When news broke that Meat Loaf had died at the age of 74, the stories started flooding social media. The singer and performer’s offstage life was just as bombastic and massive as the songs that made him so beloved. Away from the microphone, Meat, as he preferred to be called, experienced all sorts of wild times, from surviving a murder attempt by his own father to meeting Charles Manson to nearly beating up Prince Andrew. The Texas native lived his life as if he was an actor playing various characters: the benevolent softball coach, the oddball collector of rubber ducks, and the steadfast believer in ghosts. Ahead, we’ve collected some of the most interesting and unforgettable stories from Meat Loaf’s life — with the caveat that he admittedly loved to embellish the truth, or just outright lie, when telling tales — that encompass his larger-than-life existence.
He Lost a Bet Over the Meaning of “I’d Do Anything for Love (But I Won’t Do That)”
One of Meat’s biggest hits is also his most confusing, thanks to the convoluted lyrics by his longtime collaborator Jim Steinman. While he seemingly says over and over that he “won’t do that” without specifying the act he refuses to perform for love, it’s actually right there in the song: “I’ll never lie to you,” “I’ll never forget the way you feel right now,” “I’ll never stop dreaming of you every night of my life,” etc. “By the time you get to the end of all those ‘I’d do anything for love,’ you don’t remember what the line is that you won’t do,” he told us in 2016. “We had a bet of a hundred dollars and he said, ‘Nobody’s going to know what ‘that’ is,” and I’m going, ‘What, are you crazy? People aren’t that stupid.’ I lost a hundred dollars.”
He was a Devoted Softball Coach
A big baseball fan, particularly of the Yankees, Meat took his softball coaching duties very seriously. In an essay for Deadspin, writer Jen Carlson looked back on her time as one of Meat’s players on a 1991 Connecticut JV squad that included his daughter, Pearl Aday. He didn’t like mixing his sports business with his music business, avoiding autograph seekers and refusing to sing the girls any of his songs, save for one time: “He broke character only once, after our first win (suck it, Abbott Tech). When we loaded on to the bus, he started belting out, ‘I Will Do Anything for Love (But I Won’t Do That).’ We had never heard the song, and the public wouldn’t hear it for nearly two more years.”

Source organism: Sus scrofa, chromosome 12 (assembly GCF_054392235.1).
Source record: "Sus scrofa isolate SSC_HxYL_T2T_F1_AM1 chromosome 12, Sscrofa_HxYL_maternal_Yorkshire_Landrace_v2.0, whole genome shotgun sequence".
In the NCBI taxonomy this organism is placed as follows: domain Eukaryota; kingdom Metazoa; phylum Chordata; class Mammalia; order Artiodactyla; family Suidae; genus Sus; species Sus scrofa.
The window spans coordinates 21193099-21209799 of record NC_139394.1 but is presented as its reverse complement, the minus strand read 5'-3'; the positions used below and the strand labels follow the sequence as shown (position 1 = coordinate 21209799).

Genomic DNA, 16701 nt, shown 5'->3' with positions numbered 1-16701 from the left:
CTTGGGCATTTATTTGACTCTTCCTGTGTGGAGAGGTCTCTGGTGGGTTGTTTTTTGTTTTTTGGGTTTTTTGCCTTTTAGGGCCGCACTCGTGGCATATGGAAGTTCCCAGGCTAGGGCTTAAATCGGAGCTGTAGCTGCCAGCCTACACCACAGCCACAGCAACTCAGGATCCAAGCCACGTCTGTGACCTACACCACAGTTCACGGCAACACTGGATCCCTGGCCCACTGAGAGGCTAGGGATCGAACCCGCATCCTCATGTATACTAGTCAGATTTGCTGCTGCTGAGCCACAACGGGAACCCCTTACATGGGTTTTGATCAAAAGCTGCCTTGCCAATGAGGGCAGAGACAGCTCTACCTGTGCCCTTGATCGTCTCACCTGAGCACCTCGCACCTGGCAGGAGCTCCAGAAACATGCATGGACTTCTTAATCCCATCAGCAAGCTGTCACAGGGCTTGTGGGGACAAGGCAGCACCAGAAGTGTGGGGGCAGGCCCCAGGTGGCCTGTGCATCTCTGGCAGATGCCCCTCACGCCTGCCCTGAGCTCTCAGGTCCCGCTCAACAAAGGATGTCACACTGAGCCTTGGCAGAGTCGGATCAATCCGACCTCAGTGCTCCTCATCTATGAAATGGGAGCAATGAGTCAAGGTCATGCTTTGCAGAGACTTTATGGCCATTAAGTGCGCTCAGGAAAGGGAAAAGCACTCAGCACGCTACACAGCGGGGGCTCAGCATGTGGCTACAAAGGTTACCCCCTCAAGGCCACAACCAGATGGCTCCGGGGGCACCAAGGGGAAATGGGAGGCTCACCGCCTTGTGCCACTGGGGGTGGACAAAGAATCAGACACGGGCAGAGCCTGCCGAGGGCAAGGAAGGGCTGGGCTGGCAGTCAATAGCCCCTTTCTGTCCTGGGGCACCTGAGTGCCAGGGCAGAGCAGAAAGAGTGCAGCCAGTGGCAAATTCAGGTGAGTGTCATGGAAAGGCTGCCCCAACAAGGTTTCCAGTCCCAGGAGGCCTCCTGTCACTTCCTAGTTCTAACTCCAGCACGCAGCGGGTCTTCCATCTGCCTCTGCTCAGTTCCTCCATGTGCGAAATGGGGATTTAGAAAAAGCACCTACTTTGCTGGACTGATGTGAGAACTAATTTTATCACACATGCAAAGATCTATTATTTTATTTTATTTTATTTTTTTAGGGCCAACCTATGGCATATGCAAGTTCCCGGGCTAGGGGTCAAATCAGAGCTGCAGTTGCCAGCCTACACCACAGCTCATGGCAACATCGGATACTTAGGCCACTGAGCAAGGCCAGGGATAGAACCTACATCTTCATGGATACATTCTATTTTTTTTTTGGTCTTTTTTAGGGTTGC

He Made Up Several Stories About How He Got His Stage Name
Meat’s casual relationship with the truth extended to the origins of his showbiz moniker. He loved toying with both fans and interviewers alike about his name, but here’s what we do know: He was born Marvin Lee Aday and later changed it to Michael Lee Aday, but it’s unclear where and when he acquired or invented the culinary nickname. One version has it that his father called him “Meat” when he was born because, according to People, he “looked like nine and a half pounds of ground chuck.” Another version is that his classmates called him that because of his size and his M.L. initials, and one more sees his middle-school football coach calling him “Meat Loaf” after he stepped on his foot. And finally, there’s the version where after he let someone drive over his head with a Volkswagen, someone yelled, ‘You’re as dumb as a hunk of meat loaf.” Believe what you will.
He Almost Fought Prince Andrew
Long before Prince Andrew became known as an accused-rapist pal of Jeffrey Epstein, he was almost on the receiving end of a Meat Loaf beating. In the late ’80s, the singer was one of several celebrity guests on It’s a Royal Knockout, a charity game show involving the royal family. As Meat later recalled to The Guardian, he nearly had it out with Andrew after the latter’s wife, Sarah Ferguson, the Duchess of York, took a liking to the singer.
“Fergie wasn’t exactly flirting with me, but she was paying attention to me, and I think Andrew got a little — I could be wrong, I’m just reading into this — I think he got a little jealous … Anyway, he tried to push me in the water. He tried to push me in the moat. So I turned around and I grabbed him and he goes, ‘You can’t touch me. I’m royal.’ I said, ‘Well you try to push me in the moat, Jack, I don’t give a shit who you are, you’re goin’ in the moat.’”
He Gave a Hitchhiking Charles Manson a Ride